The Jewish Vote
With the state's Democratic caucuses
just around the corner, the eight
remaining presidential candidates
speak out on issues that may well
secure the '88 Jewish vote
ELIZABETH KAPLAN and
ixteen weeks of unrest in
the Middle East have
brought a historically
volatile situation to the
forefront in the race for
the '88 presidency.
The Middle East question figures
prominently in the quests of the eight
Republican and Democratic men vy-
ing for the Oval Office.
The candidates offer diverse posi-
tions on the Israel Arabconflict. They
address the pros and cons of Israel
relinquishing the administered ter-
ritories, establishing a Palestinian
state and of convening an interna-
tional conference on Middle East
In addition to national issues such
as taxes, the budget deficit, relations
with the Soviet Union and health
care, Jewish voters also will be con-
sidering the candidates' positions on
abortion and prayer in public schools.
The slate of contenders is narrow-
ing as the presidential candidates
gear up for Michigan's Democratic
caucuses on Saturday. The original
list of eight Democrats now contains
just five: Michael Dukakis, Richard
Gephardt, Albert Gore Jr., the Rev.
Jesse Jackson and Paul Simon.
Dukakis, 54, the governor of
Massachusetts, believes the United
Nations must be part of any Middle
East peace negotiations. He said the
Arab countries must accept Israel's
right to exist before any talks can be
"The essential precondition to
progress toward peace has been and
remains a decision by Arab leaders to
recognize Israel's right to exist and to
enter into formal, direct negotiations
with Israel," Dukakis said.
He opposes a constitutional
amendment that bans abortion and
any legislation which approves prayer
in public schools.
Jackson, 46, suggests the U.S.
Middle East policy is "fatally flawed."
The Reagan administration, he said,
"has failed to define U.S. interests in
the region and landed us in an
Jackson supports a peace con-
ference on the Middle East, and said
Israel should exist within secure, in-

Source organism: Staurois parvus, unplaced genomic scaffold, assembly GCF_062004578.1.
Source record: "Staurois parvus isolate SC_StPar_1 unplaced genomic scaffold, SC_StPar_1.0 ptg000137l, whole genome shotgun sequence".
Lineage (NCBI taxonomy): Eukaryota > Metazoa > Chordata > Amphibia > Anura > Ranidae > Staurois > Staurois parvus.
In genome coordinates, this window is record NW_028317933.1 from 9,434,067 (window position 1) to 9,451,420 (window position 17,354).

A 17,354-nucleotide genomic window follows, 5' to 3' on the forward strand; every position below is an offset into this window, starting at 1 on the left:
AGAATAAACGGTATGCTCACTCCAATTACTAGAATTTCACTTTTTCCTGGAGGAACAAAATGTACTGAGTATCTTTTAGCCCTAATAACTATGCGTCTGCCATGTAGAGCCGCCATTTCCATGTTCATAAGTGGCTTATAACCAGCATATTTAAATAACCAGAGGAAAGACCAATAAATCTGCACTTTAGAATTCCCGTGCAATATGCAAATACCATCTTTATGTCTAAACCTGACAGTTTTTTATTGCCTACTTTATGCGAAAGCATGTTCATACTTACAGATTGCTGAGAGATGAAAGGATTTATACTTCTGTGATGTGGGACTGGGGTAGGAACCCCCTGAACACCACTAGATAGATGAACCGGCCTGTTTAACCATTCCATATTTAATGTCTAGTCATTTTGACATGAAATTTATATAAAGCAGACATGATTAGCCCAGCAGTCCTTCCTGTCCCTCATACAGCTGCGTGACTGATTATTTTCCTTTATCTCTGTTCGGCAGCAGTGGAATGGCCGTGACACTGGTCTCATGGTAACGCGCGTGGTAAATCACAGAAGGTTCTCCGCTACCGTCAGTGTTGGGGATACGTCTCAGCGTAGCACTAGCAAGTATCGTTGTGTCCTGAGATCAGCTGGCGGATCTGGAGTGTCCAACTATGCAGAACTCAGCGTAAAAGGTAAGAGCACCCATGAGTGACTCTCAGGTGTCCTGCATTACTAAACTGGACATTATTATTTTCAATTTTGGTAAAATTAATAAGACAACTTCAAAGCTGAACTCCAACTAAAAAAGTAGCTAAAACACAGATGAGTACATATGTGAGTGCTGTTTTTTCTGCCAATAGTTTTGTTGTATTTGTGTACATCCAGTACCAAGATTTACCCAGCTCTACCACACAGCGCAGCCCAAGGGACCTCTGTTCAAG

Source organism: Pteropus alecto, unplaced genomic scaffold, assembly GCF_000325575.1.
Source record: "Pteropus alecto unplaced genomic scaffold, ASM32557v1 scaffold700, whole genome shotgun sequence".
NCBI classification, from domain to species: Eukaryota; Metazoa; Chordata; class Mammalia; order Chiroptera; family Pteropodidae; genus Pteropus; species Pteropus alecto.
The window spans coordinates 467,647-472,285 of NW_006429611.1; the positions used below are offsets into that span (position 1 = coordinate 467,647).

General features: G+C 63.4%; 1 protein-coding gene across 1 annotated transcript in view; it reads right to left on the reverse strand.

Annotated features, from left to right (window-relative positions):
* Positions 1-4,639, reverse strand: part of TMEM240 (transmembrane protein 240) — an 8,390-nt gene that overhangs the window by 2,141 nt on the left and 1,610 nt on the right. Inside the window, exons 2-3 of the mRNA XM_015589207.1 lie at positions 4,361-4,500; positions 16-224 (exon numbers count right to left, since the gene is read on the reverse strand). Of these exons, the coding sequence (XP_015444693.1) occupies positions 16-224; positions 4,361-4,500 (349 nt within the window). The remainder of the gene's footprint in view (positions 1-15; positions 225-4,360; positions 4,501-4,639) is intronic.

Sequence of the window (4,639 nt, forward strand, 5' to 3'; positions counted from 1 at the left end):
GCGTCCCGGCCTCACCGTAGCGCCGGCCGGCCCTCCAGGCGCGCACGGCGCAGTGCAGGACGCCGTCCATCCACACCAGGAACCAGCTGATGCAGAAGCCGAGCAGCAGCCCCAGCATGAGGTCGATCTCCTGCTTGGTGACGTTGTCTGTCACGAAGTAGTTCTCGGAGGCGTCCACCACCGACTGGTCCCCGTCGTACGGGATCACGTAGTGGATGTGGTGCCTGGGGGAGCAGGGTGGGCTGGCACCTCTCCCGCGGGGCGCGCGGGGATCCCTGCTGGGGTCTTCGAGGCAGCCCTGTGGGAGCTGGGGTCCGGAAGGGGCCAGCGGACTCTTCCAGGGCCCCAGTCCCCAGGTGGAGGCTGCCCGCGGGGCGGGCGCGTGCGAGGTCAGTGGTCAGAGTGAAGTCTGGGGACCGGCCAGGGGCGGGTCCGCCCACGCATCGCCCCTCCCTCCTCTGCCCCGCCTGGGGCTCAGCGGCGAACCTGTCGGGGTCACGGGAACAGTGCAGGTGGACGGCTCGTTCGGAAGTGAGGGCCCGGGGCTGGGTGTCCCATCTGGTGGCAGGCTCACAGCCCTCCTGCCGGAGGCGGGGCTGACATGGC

ternationally recognized borders. He
also said the Palestinians have the
right to self-determination, including
the right to establish an independent
He is pro-choice and supports
Medicaid funding to women who can-
not afford to pay for abortions.
Jackson opposes legislation sup-
porting prayer in public schools.
"There is nothing in the Constitu-
tion to prevent children from praying
before, after or during school in their
free time," he said. "Public school of-
ficials should not dictate how or when
our children pray!'
Gephardt, a Missouri represen-
tative, believes the key to advancing
the Middle East peace process is U.S.
leadership. He supports continuing
dialogue as outlined in the Camp
Discussing the Palestinians,
Gephardt said: "We should make it
clear to the Palestinians that while
we are willing to support the aspira-
tions of democratic organizations and
their participation in peace talks, we
will not yield to demands com-
municated through violence!'
Gephardt, 47, opposes a constitu-
tional amendment that would pro-
hibit abortion, or a law that would
sanction prayer in public schools.
Gore, a senator from Tennessee,
supports Israeli Prime Minister Yit-
zhak Shamir's rejection of the peace
proposal advanced by the Reagan
"The territorial integrity, in-
dependence and safety of Israel is and
must remain the central pillar of
American policy in the Middle East,"
said Gore, 39. "It is rooted as much
in the values we share as fellow
democracies as in the interests we
hold in common as strategic allies!'
Gore is pro-choice and opposes any
legislation that would permit prayer
in public schools.
Simon, a senator from Illinois,
wants Israel and Jordan to hold direct
negotiations. He does not advocate in-
cluding the Palestine Liberation
Organization in such talks, but would
encourage participation by Palesti-
nian representatives acceptable to
Jordan and Israel.
Like the other Democrats, he
characterized the Reagan administra-
tion as one that has accomplished lit-
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